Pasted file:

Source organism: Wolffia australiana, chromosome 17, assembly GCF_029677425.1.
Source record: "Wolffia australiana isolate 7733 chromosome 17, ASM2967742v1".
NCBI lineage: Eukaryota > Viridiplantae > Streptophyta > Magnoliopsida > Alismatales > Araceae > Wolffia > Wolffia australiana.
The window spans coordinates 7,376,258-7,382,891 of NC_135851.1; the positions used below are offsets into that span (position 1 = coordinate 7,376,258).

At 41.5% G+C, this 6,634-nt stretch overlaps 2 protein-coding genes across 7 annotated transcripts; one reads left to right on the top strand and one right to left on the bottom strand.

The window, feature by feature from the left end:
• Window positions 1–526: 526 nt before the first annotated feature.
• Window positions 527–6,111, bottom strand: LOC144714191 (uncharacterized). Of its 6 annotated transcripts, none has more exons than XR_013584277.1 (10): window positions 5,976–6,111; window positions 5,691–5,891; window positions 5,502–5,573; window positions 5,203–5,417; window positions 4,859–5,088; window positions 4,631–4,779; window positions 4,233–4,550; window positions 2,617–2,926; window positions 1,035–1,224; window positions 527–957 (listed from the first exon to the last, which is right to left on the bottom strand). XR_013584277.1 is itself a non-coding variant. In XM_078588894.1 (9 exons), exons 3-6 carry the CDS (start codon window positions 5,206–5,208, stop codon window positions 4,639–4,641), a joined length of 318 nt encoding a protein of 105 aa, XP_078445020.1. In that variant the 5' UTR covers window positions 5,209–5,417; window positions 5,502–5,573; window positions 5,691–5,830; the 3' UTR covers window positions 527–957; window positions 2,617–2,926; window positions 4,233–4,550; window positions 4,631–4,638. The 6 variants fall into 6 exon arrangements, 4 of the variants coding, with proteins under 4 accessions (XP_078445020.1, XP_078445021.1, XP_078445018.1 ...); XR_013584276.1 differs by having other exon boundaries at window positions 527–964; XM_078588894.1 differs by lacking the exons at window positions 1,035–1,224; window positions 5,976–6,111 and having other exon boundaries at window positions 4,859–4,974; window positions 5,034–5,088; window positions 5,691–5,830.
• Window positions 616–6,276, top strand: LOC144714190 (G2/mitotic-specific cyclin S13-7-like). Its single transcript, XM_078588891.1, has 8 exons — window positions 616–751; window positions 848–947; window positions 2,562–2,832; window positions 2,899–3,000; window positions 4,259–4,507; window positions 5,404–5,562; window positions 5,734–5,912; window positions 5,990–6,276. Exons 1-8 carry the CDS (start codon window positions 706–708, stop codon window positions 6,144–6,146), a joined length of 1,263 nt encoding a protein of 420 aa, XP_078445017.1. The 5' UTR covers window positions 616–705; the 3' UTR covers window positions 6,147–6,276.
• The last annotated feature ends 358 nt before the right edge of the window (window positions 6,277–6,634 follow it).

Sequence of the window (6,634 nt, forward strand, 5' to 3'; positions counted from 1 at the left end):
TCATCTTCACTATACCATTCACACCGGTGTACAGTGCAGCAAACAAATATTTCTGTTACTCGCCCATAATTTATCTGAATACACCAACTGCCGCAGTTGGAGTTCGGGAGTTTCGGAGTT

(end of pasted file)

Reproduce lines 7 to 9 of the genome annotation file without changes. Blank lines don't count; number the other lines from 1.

• Window positions 1–526: 526 nt before the first annotated feature.
• Window positions 527–6,111, bottom strand: LOC144714191 (uncharacterized). Of its 6 annotated transcripts, none has more exons than XR_013584277.1 (10): window positions 5,976–6,111; window positions 5,691–5,891; window positions 5,502–5,573; window positions 5,203–5,417; window positions 4,859–5,088; window positions 4,631–4,779; window positions 4,233–4,550; window positions 2,617–2,926; window positions 1,035–1,224; window positions 527–957 (listed from the first exon to the last, which is right to left on the bottom strand). XR_013584277.1 is itself a non-coding variant. In XM_078588894.1 (9 exons), exons 3-6 carry the CDS (start codon window positions 5,206–5,208, stop codon window positions 4,639–4,641), a joined length of 318 nt encoding a protein of 105 aa, XP_078445020.1. In that variant the 5' UTR covers window positions 5,209–5,417; window positions 5,502–5,573; window positions 5,691–5,830; the 3' UTR covers window positions 527–957; window positions 2,617–2,926; window positions 4,233–4,550; window positions 4,631–4,638. The 6 variants fall into 6 exon arrangements, 4 of the variants coding, with proteins under 4 accessions (XP_078445020.1, XP_078445021.1, XP_078445018.1 ...); XR_013584276.1 differs by having other exon boundaries at window positions 527–964; XM_078588894.1 differs by lacking the exons at window positions 1,035–1,224; window positions 5,976–6,111 and having other exon boundaries at window positions 4,859–4,974; window positions 5,034–5,088; window positions 5,691–5,830.
• Window positions 616–6,276, top strand: LOC144714190 (G2/mitotic-specific cyclin S13-7-like). Its single transcript, XM_078588891.1, has 8 exons — window positions 616–751; window positions 848–947; window positions 2,562–2,832; window positions 2,899–3,000; window positions 4,259–4,507; window positions 5,404–5,562; window positions 5,734–5,912; window positions 5,990–6,276. Exons 1-8 carry the CDS (start codon window positions 706–708, stop codon window positions 6,144–6,146), a joined length of 1,263 nt encoding a protein of 420 aa, XP_078445017.1. The 5' UTR covers window positions 616–705; the 3' UTR covers window positions 6,147–6,276.